Essentially, you need to create a company environment and workplace where people feel comfortable expressing their ideas, voicing criticism, and asking “stupid” questions. When this happens employees are more willing to say what they really mean instead of just playing along. Communication is only valuable to your business if it’s honest.
One of the best ways to create psychological safety is leading by example. Question your employees when something is unclear. Admit when you made a mistake or don’t have the answer to someone’s question. As a manager you also need to control the flow of a conversation, and to notice when communication lines are faltering. If someone is being overly aggressive or constantly interrupting, you need to create space for others to communicate.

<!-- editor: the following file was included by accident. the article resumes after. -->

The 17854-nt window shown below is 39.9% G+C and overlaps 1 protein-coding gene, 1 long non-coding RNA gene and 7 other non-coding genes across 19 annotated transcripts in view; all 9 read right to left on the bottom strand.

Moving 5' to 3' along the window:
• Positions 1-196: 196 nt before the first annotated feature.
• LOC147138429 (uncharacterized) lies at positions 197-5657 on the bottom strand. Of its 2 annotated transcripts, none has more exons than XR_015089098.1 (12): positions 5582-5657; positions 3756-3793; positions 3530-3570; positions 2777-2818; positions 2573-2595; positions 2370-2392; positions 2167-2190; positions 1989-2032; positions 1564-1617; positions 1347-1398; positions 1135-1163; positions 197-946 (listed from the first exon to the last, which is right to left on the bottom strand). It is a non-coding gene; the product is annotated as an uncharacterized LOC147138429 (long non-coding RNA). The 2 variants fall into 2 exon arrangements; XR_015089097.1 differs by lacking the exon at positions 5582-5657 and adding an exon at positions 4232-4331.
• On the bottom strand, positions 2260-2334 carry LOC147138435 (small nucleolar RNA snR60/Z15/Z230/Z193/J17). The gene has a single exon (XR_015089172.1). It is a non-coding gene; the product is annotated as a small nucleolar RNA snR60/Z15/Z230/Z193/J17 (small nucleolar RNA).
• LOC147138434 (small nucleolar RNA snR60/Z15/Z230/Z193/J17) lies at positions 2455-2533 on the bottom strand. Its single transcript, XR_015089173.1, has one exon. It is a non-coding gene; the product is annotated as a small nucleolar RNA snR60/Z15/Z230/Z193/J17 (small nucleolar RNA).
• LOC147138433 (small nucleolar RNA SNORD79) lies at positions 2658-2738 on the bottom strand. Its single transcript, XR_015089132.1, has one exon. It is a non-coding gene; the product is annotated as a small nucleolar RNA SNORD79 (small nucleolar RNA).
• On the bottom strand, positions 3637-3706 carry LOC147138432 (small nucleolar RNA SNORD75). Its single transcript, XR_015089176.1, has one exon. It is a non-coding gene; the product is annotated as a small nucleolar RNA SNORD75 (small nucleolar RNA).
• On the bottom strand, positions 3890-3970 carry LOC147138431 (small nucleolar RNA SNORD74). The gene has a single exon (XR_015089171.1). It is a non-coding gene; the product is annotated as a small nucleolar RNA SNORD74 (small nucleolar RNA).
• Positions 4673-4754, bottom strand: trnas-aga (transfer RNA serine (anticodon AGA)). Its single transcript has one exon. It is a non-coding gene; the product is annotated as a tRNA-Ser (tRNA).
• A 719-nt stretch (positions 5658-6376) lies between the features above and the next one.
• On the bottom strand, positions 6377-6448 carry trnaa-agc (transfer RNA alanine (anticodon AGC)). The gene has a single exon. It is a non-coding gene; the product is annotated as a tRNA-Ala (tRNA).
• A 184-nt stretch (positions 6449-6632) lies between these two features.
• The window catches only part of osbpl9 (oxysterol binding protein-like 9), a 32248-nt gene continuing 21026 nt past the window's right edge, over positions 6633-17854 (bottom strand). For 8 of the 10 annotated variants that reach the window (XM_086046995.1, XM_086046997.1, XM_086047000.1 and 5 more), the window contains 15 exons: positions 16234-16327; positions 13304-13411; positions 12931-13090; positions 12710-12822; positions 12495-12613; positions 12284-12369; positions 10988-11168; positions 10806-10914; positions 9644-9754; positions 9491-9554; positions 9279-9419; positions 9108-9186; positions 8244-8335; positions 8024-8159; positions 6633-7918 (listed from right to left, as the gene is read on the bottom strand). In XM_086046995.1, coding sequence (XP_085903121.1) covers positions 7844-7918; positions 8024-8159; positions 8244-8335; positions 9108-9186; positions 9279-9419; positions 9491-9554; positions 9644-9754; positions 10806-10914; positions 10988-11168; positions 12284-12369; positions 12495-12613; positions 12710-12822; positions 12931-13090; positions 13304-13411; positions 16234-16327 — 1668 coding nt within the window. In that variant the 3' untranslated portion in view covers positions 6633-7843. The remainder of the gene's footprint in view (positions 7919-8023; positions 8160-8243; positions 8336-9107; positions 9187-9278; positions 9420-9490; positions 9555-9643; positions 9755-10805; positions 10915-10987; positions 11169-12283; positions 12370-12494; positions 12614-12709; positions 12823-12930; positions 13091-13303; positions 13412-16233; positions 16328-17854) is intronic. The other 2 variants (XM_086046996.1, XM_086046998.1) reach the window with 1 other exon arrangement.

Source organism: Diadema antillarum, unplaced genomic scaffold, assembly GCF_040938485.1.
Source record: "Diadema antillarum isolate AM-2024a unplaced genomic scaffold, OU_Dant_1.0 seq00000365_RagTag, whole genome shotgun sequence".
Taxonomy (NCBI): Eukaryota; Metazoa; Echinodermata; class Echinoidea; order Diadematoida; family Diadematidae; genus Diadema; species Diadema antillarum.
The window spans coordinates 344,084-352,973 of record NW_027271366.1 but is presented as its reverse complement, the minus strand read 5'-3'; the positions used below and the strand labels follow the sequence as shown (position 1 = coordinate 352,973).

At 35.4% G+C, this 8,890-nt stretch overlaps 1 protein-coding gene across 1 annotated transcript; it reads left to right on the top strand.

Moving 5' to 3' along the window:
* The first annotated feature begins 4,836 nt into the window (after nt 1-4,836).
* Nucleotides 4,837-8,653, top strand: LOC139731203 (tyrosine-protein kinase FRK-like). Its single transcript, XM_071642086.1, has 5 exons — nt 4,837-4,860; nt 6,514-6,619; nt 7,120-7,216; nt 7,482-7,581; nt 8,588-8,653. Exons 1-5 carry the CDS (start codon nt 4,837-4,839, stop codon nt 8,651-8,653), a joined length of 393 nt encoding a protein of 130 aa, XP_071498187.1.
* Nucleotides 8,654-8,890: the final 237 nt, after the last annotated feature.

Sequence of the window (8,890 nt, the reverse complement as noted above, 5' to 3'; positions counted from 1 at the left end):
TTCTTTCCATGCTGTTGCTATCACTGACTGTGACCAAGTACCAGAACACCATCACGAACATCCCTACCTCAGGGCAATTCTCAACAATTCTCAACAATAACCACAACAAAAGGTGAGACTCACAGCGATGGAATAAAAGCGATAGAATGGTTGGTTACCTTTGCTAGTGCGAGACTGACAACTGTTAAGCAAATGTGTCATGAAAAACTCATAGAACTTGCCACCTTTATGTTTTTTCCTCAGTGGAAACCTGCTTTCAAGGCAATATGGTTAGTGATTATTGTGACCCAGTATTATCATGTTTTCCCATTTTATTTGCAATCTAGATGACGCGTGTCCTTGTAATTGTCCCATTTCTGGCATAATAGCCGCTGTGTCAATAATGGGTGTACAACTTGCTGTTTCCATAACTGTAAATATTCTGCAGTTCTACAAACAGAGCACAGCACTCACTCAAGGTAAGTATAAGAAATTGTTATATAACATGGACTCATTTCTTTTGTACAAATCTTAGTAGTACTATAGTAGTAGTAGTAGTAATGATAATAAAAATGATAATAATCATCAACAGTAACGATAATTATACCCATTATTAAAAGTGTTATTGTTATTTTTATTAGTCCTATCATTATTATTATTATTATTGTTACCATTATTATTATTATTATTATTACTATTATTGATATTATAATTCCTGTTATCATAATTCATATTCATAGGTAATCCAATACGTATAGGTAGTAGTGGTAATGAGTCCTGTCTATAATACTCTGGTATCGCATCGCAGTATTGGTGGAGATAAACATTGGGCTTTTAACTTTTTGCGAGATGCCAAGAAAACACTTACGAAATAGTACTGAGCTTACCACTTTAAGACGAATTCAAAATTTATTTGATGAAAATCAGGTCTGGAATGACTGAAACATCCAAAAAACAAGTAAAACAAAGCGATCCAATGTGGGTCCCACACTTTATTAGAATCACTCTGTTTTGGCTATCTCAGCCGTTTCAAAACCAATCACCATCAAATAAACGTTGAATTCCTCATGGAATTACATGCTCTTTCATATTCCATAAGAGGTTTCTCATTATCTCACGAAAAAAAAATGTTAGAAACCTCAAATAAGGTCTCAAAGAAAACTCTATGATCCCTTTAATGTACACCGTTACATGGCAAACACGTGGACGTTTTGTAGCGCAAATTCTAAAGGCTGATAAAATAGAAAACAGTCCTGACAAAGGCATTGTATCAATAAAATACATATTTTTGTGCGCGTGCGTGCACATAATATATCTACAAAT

5. Explain Why You’re Asking Your Team to do Something
Giving an employee a task without any explanation or information as to why it’s important or how it fits into the bigger picture is a surefire way to frustrate people within your team. In order for our work to be more meaningful, we need to feel that we’re contributing to something bigger than ourselves. As a people leader, communicating that value is one of your highest priorities.
Maybe you’ve asked someone to manually update a few hundred CRM records. It’s not the most glamorous task, but what if you explain that it’s part of a larger initiative to enrich new leads so that sales can hit their quarterly target? Suddenly you’ve turned a somewhat meaningless task into something that has real value for the business, simply by prioritizing honest communication.